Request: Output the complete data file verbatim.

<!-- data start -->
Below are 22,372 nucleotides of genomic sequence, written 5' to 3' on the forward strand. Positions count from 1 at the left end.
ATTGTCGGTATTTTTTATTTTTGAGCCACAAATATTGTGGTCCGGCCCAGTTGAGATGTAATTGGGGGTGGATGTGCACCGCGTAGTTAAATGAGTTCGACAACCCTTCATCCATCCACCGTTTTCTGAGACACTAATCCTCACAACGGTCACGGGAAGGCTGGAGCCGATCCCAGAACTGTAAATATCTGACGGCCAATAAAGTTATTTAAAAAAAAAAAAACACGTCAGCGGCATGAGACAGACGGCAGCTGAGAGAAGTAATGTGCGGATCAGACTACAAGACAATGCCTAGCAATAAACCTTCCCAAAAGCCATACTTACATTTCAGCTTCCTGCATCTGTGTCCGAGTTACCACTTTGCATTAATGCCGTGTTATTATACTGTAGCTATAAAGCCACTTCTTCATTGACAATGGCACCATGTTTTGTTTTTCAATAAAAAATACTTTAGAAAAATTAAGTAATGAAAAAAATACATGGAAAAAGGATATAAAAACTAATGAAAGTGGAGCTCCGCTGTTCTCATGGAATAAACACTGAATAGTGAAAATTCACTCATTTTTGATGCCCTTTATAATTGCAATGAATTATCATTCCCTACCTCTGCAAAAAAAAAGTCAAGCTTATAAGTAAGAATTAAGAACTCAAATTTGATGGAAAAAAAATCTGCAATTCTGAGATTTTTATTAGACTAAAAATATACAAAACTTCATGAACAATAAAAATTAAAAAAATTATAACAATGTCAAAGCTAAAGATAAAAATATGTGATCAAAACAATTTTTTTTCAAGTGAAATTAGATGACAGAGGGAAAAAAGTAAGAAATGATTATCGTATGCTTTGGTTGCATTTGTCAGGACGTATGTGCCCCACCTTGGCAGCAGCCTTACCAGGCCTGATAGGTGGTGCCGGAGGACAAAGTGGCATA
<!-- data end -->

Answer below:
Below are 22,372 nucleotides of genomic sequence, written 5' to 3' on the forward strand. Positions count from 1 at the left end.
ATTGTCGGTATTTTTTATTTTTGAGCCACAAATATTGTGGTCCGGCCCAGTTGAGATGTAATTGGGGGTGGATGTGCACCGCGTAGTTAAATGAGTTCGACAACCCTTCATCCATCCACCGTTTTCTGAGACACTAATCCTCACAACGGTCACGGGAAGGCTGGAGCCGATCCCAGAACTGTAAATATCTGACGGCCAATAAAGTTATTTAAAAAAAAAAAAACACGTCAGCGGCATGAGACAGACGGCAGCTGAGAGAAGTAATGTGCGGATCAGACTACAAGACAATGCCTAGCAATAAACCTTCCCAAAAGCCATACTTACATTTCAGCTTCCTGCATCTGTGTCCGAGTTACCACTTTGCATTAATGCCGTGTTATTATACTGTAGCTATAAAGCCACTTCTTCATTGACAATGGCACCATGTTTTGTTTTTCAATAAAAAATACTTTAGAAAAATTAAGTAATGAAAAAAATACATGGAAAAAGGATATAAAAACTAATGAAAGTGGAGCTCCGCTGTTCTCATGGAATAAACACTGAATAGTGAAAATTCACTCATTTTTGATGCCCTTTATAATTGCAATGAATTATCATTCCCTACCTCTGCAAAAAAAAAGTCAAGCTTATAAGTAAGAATTAAGAACTCAAATTTGATGGAAAAAAAATCTGCAATTCTGAGATTTTTATTAGACTAAAAATATACAAAACTTCATGAACAATAAAAATTAAAAAAATTATAACAATGTCAAAGCTAAAGATAAAAATATGTGATCAAAACAATTTTTTTTCAAGTGAAATTAGATGACAGAGGGAAAAAAGTAAGAAATGATTATCGTATGCTTTGGTTGCATTTGTCAGGACGTATGTGCCCCACCTTGGCAGCAGCCTTACCAGGCCTGATAGGTGGTGCCGGAGGACAAAGTGGCATA